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A Weekend Gig in Perisher – Calming Anxiety and Silencing Fearful Thoughts

The mental link between anxiety and tiredness is a strong one. The blackest of moments for me always showed up with both fear and brain mushing exhaustion. Back then, compounding sleep debt from insomnia, with zero mindfulness knowledge, and a green understanding of what was happening inside biochemically was a pretty solid recipe for paralysing anxiety. The work I have done over the years has revealed rationale for how I felt back then, but I guess my psyche wants a little more proof before it lays down its guns.

It’s natural for the mind to scan for threats – it’s in our makeup. So it was no surprise to me when I felt the glory of the day’s victory fade into the background whilst chilling with Kenny in the common area of the ski lodge. Tiredness was beginning to rain on my parade and memories of trembling in the band room corner before stage started flashing across my mind, as if it was giving me insight into tomorrow’s performance. “Caught ya mother fucker!” Seeing that thought just as it is, and knowing it’s not a glimpse of the crystal ball kept me from being swept up. The rest was all about bringing in a bit of self-compassion to the situation. “Dude, its all good. It’s all part of the process of getting back on the horse. Of course, there are going to be some worries and hot emotions”. Don’t get me wrong, I had some great moments hanging with one of my best mates, and the contentment was still there, but it moved in waves. Whilst I didn’t get snagged, the whole process of compartmentalising thoughts that accompanied strong memory based emotion was weighing me down. It’s still new to me and isn’t second nature yet. I went to bed.

I’m all too familiar with Insomnia. Whilst it’s not all that common these days, three years of it with no sleeping pills makes you pretty good at managing it mentally and emotionally. I hit the sack at 11pm and giggled to myself as my buzzing body and monkey mind saw 3am on the watch. “My old friend, it’s been a while.” “Oh hello worrying thoughts!” I’m pretty sure the encounters with my inner Gollum and Smeagol went something like this:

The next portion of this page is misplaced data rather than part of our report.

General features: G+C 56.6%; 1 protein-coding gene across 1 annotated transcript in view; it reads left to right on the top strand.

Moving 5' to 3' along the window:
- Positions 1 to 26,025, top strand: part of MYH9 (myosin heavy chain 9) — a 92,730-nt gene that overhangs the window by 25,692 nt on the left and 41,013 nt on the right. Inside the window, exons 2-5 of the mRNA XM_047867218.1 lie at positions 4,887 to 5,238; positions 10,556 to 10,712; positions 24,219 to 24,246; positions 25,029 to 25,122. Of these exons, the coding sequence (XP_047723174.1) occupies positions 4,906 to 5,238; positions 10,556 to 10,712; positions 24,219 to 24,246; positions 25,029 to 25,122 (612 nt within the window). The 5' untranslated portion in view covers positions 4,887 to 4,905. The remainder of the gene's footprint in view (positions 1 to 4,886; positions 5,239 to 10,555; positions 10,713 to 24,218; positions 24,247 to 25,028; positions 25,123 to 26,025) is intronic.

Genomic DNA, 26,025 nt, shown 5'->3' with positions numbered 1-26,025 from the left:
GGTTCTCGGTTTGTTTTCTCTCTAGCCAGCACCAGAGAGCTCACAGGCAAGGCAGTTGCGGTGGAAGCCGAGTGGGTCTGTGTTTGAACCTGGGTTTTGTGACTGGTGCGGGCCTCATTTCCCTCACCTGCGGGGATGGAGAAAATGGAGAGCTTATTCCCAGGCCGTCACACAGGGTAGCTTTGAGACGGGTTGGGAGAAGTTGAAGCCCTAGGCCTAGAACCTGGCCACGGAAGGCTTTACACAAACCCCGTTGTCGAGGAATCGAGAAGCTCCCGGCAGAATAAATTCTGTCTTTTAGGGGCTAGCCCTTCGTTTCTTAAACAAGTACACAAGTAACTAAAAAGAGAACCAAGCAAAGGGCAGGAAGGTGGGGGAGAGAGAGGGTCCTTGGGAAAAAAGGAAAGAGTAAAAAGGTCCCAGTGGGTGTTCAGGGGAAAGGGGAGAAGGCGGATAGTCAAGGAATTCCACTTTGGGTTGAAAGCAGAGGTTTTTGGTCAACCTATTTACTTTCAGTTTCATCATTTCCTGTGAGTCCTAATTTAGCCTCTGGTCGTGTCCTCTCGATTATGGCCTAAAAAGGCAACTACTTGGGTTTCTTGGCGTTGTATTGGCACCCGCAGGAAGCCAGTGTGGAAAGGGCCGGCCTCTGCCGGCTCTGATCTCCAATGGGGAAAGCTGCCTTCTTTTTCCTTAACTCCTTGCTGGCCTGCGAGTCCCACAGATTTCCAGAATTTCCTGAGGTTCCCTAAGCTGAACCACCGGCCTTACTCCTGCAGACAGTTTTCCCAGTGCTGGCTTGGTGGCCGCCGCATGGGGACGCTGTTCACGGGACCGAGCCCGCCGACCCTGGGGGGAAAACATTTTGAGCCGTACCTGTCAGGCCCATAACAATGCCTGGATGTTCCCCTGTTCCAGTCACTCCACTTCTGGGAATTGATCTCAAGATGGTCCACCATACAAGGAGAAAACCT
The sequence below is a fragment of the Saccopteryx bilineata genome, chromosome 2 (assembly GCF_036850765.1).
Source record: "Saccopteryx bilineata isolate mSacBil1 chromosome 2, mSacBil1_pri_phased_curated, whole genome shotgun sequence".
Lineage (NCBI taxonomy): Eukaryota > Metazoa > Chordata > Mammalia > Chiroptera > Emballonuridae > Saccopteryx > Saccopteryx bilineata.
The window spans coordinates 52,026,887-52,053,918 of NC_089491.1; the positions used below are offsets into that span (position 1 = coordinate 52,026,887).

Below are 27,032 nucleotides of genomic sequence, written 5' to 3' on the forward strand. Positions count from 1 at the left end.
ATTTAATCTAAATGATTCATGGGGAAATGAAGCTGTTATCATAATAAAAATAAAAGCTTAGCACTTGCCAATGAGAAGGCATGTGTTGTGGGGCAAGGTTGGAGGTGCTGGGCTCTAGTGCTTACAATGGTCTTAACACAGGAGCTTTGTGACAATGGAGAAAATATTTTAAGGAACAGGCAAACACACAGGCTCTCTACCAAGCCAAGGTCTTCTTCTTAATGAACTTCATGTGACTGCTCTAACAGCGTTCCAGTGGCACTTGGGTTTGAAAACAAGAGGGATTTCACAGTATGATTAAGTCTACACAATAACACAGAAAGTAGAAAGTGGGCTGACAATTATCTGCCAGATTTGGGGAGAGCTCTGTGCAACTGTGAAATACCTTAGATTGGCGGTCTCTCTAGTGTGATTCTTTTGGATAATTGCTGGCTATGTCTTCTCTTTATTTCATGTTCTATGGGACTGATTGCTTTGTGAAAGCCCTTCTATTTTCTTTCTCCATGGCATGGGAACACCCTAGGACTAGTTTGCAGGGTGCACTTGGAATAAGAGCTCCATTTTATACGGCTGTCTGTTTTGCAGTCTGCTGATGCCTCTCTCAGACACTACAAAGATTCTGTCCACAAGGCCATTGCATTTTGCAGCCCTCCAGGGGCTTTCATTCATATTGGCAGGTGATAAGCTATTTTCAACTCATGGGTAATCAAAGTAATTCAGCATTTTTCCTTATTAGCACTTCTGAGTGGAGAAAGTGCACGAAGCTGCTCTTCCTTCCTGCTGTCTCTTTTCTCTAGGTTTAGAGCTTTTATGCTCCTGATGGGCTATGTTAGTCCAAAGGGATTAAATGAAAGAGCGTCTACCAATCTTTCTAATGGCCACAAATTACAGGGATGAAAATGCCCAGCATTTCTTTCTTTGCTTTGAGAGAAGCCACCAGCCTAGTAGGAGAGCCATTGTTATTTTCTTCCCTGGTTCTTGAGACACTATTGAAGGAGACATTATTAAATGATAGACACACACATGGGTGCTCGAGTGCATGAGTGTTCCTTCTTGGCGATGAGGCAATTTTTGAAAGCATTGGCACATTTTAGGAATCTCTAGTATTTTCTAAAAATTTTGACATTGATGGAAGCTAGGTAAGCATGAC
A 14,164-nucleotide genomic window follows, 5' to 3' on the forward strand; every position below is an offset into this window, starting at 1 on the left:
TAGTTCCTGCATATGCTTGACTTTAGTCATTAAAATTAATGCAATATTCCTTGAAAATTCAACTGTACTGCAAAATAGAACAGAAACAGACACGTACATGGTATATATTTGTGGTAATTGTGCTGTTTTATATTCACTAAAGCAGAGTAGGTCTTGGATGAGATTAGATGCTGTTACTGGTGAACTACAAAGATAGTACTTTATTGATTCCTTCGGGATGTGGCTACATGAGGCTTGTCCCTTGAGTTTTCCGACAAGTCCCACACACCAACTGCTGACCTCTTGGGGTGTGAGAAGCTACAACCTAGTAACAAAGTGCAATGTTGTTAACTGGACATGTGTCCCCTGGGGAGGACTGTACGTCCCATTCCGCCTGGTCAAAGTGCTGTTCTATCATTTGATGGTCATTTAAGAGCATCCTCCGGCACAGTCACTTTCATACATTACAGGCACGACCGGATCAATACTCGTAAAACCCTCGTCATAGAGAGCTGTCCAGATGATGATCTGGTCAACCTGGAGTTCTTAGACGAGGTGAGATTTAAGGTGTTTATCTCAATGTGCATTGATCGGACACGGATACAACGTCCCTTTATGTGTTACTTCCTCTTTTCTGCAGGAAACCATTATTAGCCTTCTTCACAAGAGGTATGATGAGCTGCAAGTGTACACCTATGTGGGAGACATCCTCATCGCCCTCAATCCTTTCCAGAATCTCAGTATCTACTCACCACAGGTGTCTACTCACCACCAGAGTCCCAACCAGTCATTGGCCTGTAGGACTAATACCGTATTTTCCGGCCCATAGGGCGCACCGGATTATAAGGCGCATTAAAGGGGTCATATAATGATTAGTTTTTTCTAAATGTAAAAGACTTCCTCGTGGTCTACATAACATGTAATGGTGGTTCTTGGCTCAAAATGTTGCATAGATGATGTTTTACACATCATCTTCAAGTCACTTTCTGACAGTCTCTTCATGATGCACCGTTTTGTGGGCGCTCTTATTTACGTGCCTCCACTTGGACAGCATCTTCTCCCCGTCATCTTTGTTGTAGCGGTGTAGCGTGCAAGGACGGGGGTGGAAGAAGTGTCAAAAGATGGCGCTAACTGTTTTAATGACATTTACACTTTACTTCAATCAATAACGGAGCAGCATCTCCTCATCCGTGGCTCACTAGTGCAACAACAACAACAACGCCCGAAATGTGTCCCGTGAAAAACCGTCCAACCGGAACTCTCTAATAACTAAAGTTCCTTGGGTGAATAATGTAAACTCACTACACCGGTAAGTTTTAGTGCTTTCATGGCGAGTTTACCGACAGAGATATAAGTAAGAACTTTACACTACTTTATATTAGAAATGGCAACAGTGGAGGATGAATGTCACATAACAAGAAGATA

“You’re going to be fucked tomorrow. You’ll be so tired and anxious that you won’t even be able to get out of your room.”

            “Thanks for your repetitive concerns but that’s not happening right now. Right now its quiet, snowing outside and I’m lying in a warm bed. I’ve been in worse situations. Good night.”

            “Oh yeah, but soon you’re going to have to get up and deal with a whole heap of people you don’t know, with a mushy mind of loony thoughts. You won’t be able to eat because you are so nervous, and you’re stuck here on this mountain until Sunday. You’ll bail playing on stage. Insomnia will stack up. You’ll consequently be so weak and depressed and anxious that you won’t even be able to drive home. A family member will have to fly down to Cooma airport to drive you and your car back. You’ll be delivered home to your family looking like a corpse. Is that a chest pain? Yeah you’re probably about to have a heart attack! No-one will hear. You’ll die.”

“Yeah yeah yeah. Heard it all before. Bring on the heart attack. Give me what you got baby. If that’s my fate, no point worrying about it. I’ll still enjoy my bed. You’re a douche.”

All that within a few minutes!

Welcoming the fearful thoughts is one of the most powerful techniques I’ve learnt. The only thing that keeps fear alive is resistance. Resistance just gives more for the “worrying mind” to use on us. As soon as you say, “Cool. Bring it on”, it’s left with nothing to do. Why? Because its power doesn’t go beyond thought. It can’t turn the skies black. It can’t make the mountains crumble. It can only use the imagination. And we know that imagination is no crystal ball. Its only means of manifesting these situations is by triggering emotions and physical sensations, but WE have to believe it before that can happen.

At 4am, I took a good look at the situation and remembered my goals. I came down here to get out of my comfort zone and gig. Not to go back as a boiled and born-again human. I assessed the possible challenges, prioritised and decided that dealing with insomnia was for another trip. I was happy that I did the mental work to stay grounded. That was victory enough. What was left was contentment in a buzzing body that was never going to surrender to slumber. I popped a sleeping tablet – fine about it.

I opened my eyes four hours later as “me” of the past – alone, struggling, and overwhelmed. I was withdrawn, exhausted and low on will power. Already with the fucking anticipatory self doubting stories. I focused on my breath and environment to ground myself. After 5 minutes, the concerns were still there, but not taking up all of my focus. This is why morning routines are so damn important.